Summer is here–the spring rains have finally ended in Boston–and you can see people opening up to the season, like flowers. And then there’s my partner, the Old Curmudgeon, who makes do with his usual all-weather grumpy demeanor.

“Hey there, Bink,” I call to him as he approaches the elevator bank. He has a look of exasperated relief on his face, if such a thing is possible. “Enjoying the first breath of summer?”



“No,” Bink snaps. “The damn kids just got home from college. Sarah’s become a vegan and Todd listens to that damn ‘rap’ music all the time.”

“Kids,” I say, commiserating with him. “You can’t live with ‘em, but you can live without ‘em.”

Sarah, the vegan convert: Has to pass a place twice to make a shadow.


“You know, some of those rap songs are disgusting,” Bink grumbles. “I think I heard one of those guys say mother-you-know-what.”

“Sort of like classical Greek tragedy.”


“Oedipus Rex–by Sophocles.”

“Hmph. I took mostly business courses. Anyway, I’m worried about ‘em both. Sarah’s thin as a rail, and Todd says he wants to be a ‘DJ.’  What the hell kind of job is that for a Presbyterian male?”

The elevator door opened, and we got on along with a crowd of others. As so often happens, the close confinement of the car acted as a stimulus to my brain, like the isolation booths on ’50′s game shows.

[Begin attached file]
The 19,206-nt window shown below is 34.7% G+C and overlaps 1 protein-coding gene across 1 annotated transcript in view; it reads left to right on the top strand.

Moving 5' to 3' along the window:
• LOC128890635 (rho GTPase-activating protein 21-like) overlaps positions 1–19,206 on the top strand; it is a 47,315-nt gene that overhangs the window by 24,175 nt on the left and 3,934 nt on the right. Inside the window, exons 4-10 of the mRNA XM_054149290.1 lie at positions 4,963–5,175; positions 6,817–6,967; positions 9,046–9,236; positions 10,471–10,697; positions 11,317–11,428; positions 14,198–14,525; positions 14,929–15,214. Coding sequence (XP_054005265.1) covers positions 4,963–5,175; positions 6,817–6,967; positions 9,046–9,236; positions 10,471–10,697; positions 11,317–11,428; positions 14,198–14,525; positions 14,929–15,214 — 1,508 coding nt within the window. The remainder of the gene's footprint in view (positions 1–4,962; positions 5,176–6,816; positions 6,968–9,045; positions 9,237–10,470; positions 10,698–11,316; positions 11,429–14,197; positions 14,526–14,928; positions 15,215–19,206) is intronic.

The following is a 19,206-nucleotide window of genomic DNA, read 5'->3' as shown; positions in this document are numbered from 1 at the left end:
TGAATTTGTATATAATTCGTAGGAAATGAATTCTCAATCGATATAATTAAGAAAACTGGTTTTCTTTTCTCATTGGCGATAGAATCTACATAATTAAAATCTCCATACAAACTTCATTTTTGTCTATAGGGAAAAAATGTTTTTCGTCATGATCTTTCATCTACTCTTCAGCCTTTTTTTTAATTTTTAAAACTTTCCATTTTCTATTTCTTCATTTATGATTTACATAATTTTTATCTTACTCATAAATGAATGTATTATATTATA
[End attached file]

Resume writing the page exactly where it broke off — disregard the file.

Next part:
“You know, I think you could kill two birds with one stone if you just got more protein out of your music,” I say to Bink. He looks at me as if I’m daft–and I’m not going to argue with him.

“What do you mean?” he asks with a quizzical look on his face, his head cocked to one side like a parakeet.

“Well, maybe if you played songs with a little meat in them, Todd would abandon the monotony of rap and Sarah would come back to the carnivore fold.”

“I don’t know any songs about meat,” Bink says.

“Well, there’s ‘Hey Pete, Let’s Eat More Meat’ by Dizzy Gillespie,” I say. “Probably converted more vegans than any other song in the history of Western Civilization, but I don’t know if it’s raunchy enough for Todd.”

Diz Lives!


“Yes, the boy’s obsessed with,” here Bink stops to look around at the other passengers, then continues in a softer voice, “what I guess the rappers call ‘booty.’”

“Well, there’s ‘It Ain’t the Meat It’s the Motion’ by The Swallows,” I suggest helpfully.

The Swallows


“Maria Muldaur recorded it too,” a frizzy-haired fifty-something woman behind us says.

“Righto,” I say, “but The Swallows were first.”

“Sounds rather–risque,” Bink says. He once found a set of French postcards in his father’s underwear drawer, and ever since has assumed that all Frenchmen are hopeless debauchees.



“Well, it’s the sort of song that can bring a family together,” I say. “Mom, dad, sis, junior–everyone gets a kick out of it.”

“But those songs are expressions of men’s fantasies,” the frizzy-haired woman says. “How about ‘I Want a Hot Dog for My Roll’?”